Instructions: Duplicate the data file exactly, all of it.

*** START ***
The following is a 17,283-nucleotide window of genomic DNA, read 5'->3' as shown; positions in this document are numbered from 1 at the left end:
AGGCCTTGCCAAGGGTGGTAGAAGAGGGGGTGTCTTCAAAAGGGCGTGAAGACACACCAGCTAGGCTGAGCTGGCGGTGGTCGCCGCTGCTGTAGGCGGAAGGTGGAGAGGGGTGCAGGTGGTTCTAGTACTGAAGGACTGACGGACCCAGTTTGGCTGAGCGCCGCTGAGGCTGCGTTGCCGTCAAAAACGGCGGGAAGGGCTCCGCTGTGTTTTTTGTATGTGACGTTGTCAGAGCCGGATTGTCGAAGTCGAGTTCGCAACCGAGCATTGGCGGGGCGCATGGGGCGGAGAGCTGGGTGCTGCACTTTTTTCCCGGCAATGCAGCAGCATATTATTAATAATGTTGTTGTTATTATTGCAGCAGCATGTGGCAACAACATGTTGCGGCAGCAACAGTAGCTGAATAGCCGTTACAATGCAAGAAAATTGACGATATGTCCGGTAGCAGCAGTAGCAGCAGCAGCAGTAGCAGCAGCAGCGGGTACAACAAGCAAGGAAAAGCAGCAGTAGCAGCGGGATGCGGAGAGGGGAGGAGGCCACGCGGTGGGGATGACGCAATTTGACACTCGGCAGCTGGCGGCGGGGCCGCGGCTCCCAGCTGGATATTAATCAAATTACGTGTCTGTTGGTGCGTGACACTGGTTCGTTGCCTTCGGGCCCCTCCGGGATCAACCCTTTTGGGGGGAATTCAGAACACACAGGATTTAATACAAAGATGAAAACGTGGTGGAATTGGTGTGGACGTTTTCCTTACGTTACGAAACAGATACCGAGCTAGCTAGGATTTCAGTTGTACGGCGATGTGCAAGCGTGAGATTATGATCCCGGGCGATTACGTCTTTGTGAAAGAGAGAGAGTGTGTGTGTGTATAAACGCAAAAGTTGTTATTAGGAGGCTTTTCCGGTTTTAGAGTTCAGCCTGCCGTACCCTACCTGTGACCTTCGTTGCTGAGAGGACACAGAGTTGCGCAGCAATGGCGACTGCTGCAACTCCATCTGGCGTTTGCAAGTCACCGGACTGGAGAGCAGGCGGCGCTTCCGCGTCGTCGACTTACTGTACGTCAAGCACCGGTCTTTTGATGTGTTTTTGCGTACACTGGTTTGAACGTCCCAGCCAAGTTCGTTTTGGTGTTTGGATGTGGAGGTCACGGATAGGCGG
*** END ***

The following is a 17,283-nucleotide window of genomic DNA, read 5'->3' as shown; positions in this document are numbered from 1 at the left end:
AGGCCTTGCCAAGGGTGGTAGAAGAGGGGGTGTCTTCAAAAGGGCGTGAAGACACACCAGCTAGGCTGAGCTGGCGGTGGTCGCCGCTGCTGTAGGCGGAAGGTGGAGAGGGGTGCAGGTGGTTCTAGTACTGAAGGACTGACGGACCCAGTTTGGCTGAGCGCCGCTGAGGCTGCGTTGCCGTCAAAAACGGCGGGAAGGGCTCCGCTGTGTTTTTTGTATGTGACGTTGTCAGAGCCGGATTGTCGAAGTCGAGTTCGCAACCGAGCATTGGCGGGGCGCATGGGGCGGAGAGCTGGGTGCTGCACTTTTTTCCCGGCAATGCAGCAGCATATTATTAATAATGTTGTTGTTATTATTGCAGCAGCATGTGGCAACAACATGTTGCGGCAGCAACAGTAGCTGAATAGCCGTTACAATGCAAGAAAATTGACGATATGTCCGGTAGCAGCAGTAGCAGCAGCAGCAGTAGCAGCAGCAGCGGGTACAACAAGCAAGGAAAAGCAGCAGTAGCAGCGGGATGCGGAGAGGGGAGGAGGCCACGCGGTGGGGATGACGCAATTTGACACTCGGCAGCTGGCGGCGGGGCCGCGGCTCCCAGCTGGATATTAATCAAATTACGTGTCTGTTGGTGCGTGACACTGGTTCGTTGCCTTCGGGCCCCTCCGGGATCAACCCTTTTGGGGGGAATTCAGAACACACAGGATTTAATACAAAGATGAAAACGTGGTGGAATTGGTGTGGACGTTTTCCTTACGTTACGAAACAGATACCGAGCTAGCTAGGATTTCAGTTGTACGGCGATGTGCAAGCGTGAGATTATGATCCCGGGCGATTACGTCTTTGTGAAAGAGAGAGAGTGTGTGTGTGTATAAACGCAAAAGTTGTTATTAGGAGGCTTTTCCGGTTTTAGAGTTCAGCCTGCCGTACCCTACCTGTGACCTTCGTTGCTGAGAGGACACAGAGTTGCGCAGCAATGGCGACTGCTGCAACTCCATCTGGCGTTTGCAAGTCACCGGACTGGAGAGCAGGCGGCGCTTCCGCGTCGTCGACTTACTGTACGTCAAGCACCGGTCTTTTGATGTGTTTTTGCGTACACTGGTTTGAACGTCCCAGCCAAGTTCGTTTTGGTGTTTGGATGTGGAGGTCACGGATAGGCGG